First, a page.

The top 5 ERP mistakes and how to avoid them

Overhauling enterprise resource planning (ERP) is a considerable investment of time and money for an organisation and here's how they can get more bang for their buck.

Overhauling enterprise resource planning (ERP) is a considerable investment of time, money and effort for an organisation. While successful implementation of a forward-looking ERP solution can drive your business in new directions, yield valuable insights and make transactions and business planning simpler, there are some pitfalls to be avoided as well.

A poorly-implemented ERP solution can be too costly for what it delivers. It can hamstring you in terms of future developments, and costs can easily blow out without the guidance of an experienced solution architect.

These are some of the most common mistakes companies make when implementing ERP solutions:

Poor planning 

Planning is vital when you're implementing an ERP solution. As well as planning the implementation project itself, you should carefully align the development of your ERP system with your future business plans and strategies. Make sure you've got the functionality you're going to need to pursue your whole-of-business goals most effectively.

Important decisions about whether to opt for a comprehensive ERP solution or a hybrid solution made from best-of-breed software for different ERP functions, are expensive to reverse and will have a huge impact on system functionality.

Consider customisation carefully 

No business has the same requirements, so customisations are an important consideration. Customisations need to be seamlessly integrated with the standard package, however.  It’s worthwhile considering an implementation by a software provider with extensive experience in your industry and an understanding of essential industry-specific functionality for your business.  This will ensure there are no functionality gaps through lack of industry knowledge, and will also allow seamless communication with suppliers and customers who use the same system uncustomised.

Use standard configurations where you can, rather than completing customisations. If what you need isn't available as a standard function, there's a good chance you should be looking for a different software platform altogether.

Aim to purchase an ERP solution that is highly configurable and can be tailored to your organisation, while containing standard functionality that is widely used throughout your industry.

Not understanding features

As many as 46 per cent  of businesses don't have a comprehensive understanding of the features and functions available to them in their current ERP solution.

Additionally, in our experience when speaking to new clients migrating from an incumbent ERP, their utilisation of the overall capabilities can be as low as 20 per cent of the functionality that they have invested in. In some cases, organisations go live with the new system but revert back to hold habits and workarounds, foregoing any of the new functionality that drove the system change project in the first place.

 This means these companies are missing the chance to automate business functions, analyse valuable business data and complete functions faster. They're also more likely to update without needing to, and to have those updates fail.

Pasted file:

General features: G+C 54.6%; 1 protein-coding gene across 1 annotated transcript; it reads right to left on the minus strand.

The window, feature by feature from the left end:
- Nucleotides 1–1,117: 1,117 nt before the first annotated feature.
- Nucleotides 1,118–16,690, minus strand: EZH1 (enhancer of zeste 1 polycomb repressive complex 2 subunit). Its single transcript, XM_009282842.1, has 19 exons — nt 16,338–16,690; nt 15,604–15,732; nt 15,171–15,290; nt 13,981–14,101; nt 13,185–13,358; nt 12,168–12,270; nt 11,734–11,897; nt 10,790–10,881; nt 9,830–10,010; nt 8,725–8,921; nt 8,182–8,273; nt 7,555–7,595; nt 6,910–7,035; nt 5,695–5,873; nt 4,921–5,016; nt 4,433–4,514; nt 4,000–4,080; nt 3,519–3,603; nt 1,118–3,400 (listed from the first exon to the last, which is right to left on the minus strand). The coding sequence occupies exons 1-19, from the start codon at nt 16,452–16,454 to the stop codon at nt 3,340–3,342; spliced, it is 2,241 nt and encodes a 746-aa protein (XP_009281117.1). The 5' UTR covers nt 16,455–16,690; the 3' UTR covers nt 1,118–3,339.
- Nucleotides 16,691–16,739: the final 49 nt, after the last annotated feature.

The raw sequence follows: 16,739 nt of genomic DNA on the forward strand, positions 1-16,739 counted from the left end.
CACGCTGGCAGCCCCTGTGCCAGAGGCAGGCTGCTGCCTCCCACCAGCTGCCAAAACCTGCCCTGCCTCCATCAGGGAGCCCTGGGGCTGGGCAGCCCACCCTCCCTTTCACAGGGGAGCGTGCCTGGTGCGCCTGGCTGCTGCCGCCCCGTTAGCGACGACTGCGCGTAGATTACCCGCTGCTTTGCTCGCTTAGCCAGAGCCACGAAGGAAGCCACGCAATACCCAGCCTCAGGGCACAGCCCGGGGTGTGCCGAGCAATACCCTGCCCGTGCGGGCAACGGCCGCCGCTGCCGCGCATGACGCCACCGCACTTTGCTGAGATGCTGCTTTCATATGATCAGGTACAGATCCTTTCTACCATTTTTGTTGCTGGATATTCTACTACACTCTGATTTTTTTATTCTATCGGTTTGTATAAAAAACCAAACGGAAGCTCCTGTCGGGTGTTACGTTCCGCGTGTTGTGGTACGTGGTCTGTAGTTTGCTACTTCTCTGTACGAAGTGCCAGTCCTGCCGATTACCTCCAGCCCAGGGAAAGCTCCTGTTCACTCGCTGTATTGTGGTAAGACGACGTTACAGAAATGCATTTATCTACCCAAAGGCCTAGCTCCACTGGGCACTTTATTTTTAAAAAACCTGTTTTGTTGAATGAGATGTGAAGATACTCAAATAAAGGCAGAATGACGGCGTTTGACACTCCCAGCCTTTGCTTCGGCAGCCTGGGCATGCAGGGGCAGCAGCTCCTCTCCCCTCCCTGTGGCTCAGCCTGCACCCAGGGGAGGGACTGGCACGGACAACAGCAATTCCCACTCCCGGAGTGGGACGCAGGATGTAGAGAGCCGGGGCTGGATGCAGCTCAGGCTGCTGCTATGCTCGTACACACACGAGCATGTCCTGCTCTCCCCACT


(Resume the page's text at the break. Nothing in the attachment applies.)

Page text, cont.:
Keep a list of all the functions available to you, and provide this to staff being trained in new or updated systems. While there may not be a use within your business for a specific function at the time the ERP solution is implemented, future developments may mean it will become vital to your growth.

Not considering user adoption and training 

To get the best productivity boost out of an ERP implementation, you need your staff to be able to take advantage of its functionality. They'll discover ways to make their own jobs less complex and more efficient if comprehensive training is provided.

Seek to gain user adoption early, to achieve more buy in during the evaluation process and the user acceptance testing phase of the implementation. Don't expect staff to just “come online” at a certain date, or to pick up the system on-the-fly.

Dedicated training has a couple of benefits. As well as ensuring across-the-board basic competency, training staff on the in-depth functionality of your ERP solution will have productivity advantages. Each member of staff knows their own role better than any other person in the company, and with training they'll see ways to automate processes, speed up administrative tasks and find new efficiencies.

Working with inaccurate data

It can be tempting to think of data as a kind of amorphous substance that gets “poured” into your ERP mould late in the game. But this approach can be severely detrimental to your ERP solution as a whole.

You should be thinking about your data from the outset – after all, an ERP is only as good as the data going into, and coming out of it.

If you're in a situation where your suppliers or customers have a more detailed knowledge of your purchasing behaviour and supply chain details than you do, an ERP implementation should ideally reverse this situation. Once you've got more accurate, detailed data you're in a stronger negotiating position when it comes to future purchases.

There's far more to implementing an ERP solution than simply having it go live and waiting for the business benefits to start flowing. In fact, meeting your go-live date, or sticking strictly to your budget won't be the most important factors in the success or failure or your ERP implementation. It's critical to partner with ERP specialists to implement the solution that'll bring the most benefits to your specific business, which has its own pre-existing idiosyncrasies, methods and culture.

 Ian Whiting is CEO of Markinson Business Software Solutions.

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